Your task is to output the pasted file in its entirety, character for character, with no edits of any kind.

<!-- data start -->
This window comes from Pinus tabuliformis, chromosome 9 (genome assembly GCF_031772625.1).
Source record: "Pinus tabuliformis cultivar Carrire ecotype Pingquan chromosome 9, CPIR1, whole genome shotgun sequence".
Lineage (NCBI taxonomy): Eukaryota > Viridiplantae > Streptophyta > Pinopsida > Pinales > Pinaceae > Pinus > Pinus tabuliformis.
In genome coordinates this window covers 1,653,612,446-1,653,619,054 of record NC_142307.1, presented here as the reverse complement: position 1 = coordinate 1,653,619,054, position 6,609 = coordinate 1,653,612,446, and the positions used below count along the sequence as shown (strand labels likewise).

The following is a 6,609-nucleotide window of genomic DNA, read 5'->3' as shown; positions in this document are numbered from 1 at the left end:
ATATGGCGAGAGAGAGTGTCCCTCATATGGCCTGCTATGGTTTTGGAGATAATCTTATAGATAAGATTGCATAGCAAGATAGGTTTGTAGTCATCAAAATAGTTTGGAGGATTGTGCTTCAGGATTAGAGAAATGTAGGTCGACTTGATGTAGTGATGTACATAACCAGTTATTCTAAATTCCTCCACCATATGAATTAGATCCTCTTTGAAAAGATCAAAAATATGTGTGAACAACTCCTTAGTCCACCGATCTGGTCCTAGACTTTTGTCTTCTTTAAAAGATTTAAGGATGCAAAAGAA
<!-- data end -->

This window comes from Pinus tabuliformis, chromosome 9 (genome assembly GCF_031772625.1).
Source record: "Pinus tabuliformis cultivar Carrire ecotype Pingquan chromosome 9, CPIR1, whole genome shotgun sequence".
Lineage (NCBI taxonomy): Eukaryota > Viridiplantae > Streptophyta > Pinopsida > Pinales > Pinaceae > Pinus > Pinus tabuliformis.
In genome coordinates this window covers 1,653,612,446-1,653,619,054 of record NC_142307.1, presented here as the reverse complement: position 1 = coordinate 1,653,619,054, position 6,609 = coordinate 1,653,612,446, and the positions used below count along the sequence as shown (strand labels likewise).

The following is a 6,609-nucleotide window of genomic DNA, read 5'->3' as shown; positions in this document are numbered from 1 at the left end:
ATATGGCGAGAGAGAGTGTCCCTCATATGGCCTGCTATGGTTTTGGAGATAATCTTATAGATAAGATTGCATAGCAAGATAGGTTTGTAGTCATCAAAATAGTTTGGAGGATTGTGCTTCAGGATTAGAGAAATGTAGGTCGACTTGATGTAGTGATGTACATAACCAGTTATTCTAAATTCCTCCACCATATGAATTAGATCCTCTTTGAAAAGATCAAAAATATGTGTGAACAACTCCTTAGTCCACCGATCTGGTCCTAGACTTTTGTCTTCTTTAAAAGATTTAAGGATGCAAAAGAA